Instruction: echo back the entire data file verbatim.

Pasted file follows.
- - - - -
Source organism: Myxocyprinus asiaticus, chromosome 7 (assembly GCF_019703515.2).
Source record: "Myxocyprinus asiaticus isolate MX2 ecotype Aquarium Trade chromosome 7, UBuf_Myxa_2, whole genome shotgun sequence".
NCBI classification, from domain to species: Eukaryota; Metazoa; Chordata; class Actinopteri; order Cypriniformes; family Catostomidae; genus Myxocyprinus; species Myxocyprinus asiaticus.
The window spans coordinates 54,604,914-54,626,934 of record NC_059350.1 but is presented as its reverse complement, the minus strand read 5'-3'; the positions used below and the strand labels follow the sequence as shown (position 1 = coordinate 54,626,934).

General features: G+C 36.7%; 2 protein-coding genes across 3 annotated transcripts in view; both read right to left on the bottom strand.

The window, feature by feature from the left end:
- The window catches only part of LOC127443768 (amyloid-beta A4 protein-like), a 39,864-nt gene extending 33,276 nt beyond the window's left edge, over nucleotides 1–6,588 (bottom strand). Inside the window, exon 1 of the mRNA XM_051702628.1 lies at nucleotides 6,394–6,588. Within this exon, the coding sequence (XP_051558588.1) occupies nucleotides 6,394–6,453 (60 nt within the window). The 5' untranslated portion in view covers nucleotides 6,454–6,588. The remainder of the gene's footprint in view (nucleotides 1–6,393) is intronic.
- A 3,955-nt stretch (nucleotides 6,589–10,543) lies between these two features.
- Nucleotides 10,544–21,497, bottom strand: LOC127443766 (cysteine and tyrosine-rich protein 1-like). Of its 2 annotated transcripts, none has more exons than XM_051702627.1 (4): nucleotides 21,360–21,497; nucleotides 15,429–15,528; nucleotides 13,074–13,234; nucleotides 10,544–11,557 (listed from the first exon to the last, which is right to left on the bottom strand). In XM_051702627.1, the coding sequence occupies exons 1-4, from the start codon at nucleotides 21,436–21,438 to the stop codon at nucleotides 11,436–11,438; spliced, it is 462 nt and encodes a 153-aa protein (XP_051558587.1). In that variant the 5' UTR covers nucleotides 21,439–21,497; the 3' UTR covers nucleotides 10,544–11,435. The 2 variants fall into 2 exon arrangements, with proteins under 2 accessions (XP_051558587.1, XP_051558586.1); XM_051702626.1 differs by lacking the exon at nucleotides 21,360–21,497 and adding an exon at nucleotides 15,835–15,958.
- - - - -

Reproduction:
Source organism: Myxocyprinus asiaticus, chromosome 7 (assembly GCF_019703515.2).
Source record: "Myxocyprinus asiaticus isolate MX2 ecotype Aquarium Trade chromosome 7, UBuf_Myxa_2, whole genome shotgun sequence".
NCBI classification, from domain to species: Eukaryota; Metazoa; Chordata; class Actinopteri; order Cypriniformes; family Catostomidae; genus Myxocyprinus; species Myxocyprinus asiaticus.
The window spans coordinates 54,604,914-54,626,934 of record NC_059350.1 but is presented as its reverse complement, the minus strand read 5'-3'; the positions used below and the strand labels follow the sequence as shown (position 1 = coordinate 54,626,934).

General features: G+C 36.7%; 2 protein-coding genes across 3 annotated transcripts in view; both read right to left on the bottom strand.

The window, feature by feature from the left end:
- The window catches only part of LOC127443768 (amyloid-beta A4 protein-like), a 39,864-nt gene extending 33,276 nt beyond the window's left edge, over nucleotides 1–6,588 (bottom strand). Inside the window, exon 1 of the mRNA XM_051702628.1 lies at nucleotides 6,394–6,588. Within this exon, the coding sequence (XP_051558588.1) occupies nucleotides 6,394–6,453 (60 nt within the window). The 5' untranslated portion in view covers nucleotides 6,454–6,588. The remainder of the gene's footprint in view (nucleotides 1–6,393) is intronic.
- A 3,955-nt stretch (nucleotides 6,589–10,543) lies between these two features.
- Nucleotides 10,544–21,497, bottom strand: LOC127443766 (cysteine and tyrosine-rich protein 1-like). Of its 2 annotated transcripts, none has more exons than XM_051702627.1 (4): nucleotides 21,360–21,497; nucleotides 15,429–15,528; nucleotides 13,074–13,234; nucleotides 10,544–11,557 (listed from the first exon to the last, which is right to left on the bottom strand). In XM_051702627.1, the coding sequence occupies exons 1-4, from the start codon at nucleotides 21,436–21,438 to the stop codon at nucleotides 11,436–11,438; spliced, it is 462 nt and encodes a 153-aa protein (XP_051558587.1). In that variant the 5' UTR covers nucleotides 21,439–21,497; the 3' UTR covers nucleotides 10,544–11,435. The 2 variants fall into 2 exon arrangements, with proteins under 2 accessions (XP_051558587.1, XP_051558586.1); XM_051702626.1 differs by lacking the exon at nucleotides 21,360–21,497 and adding an exon at nucleotides 15,835–15,958.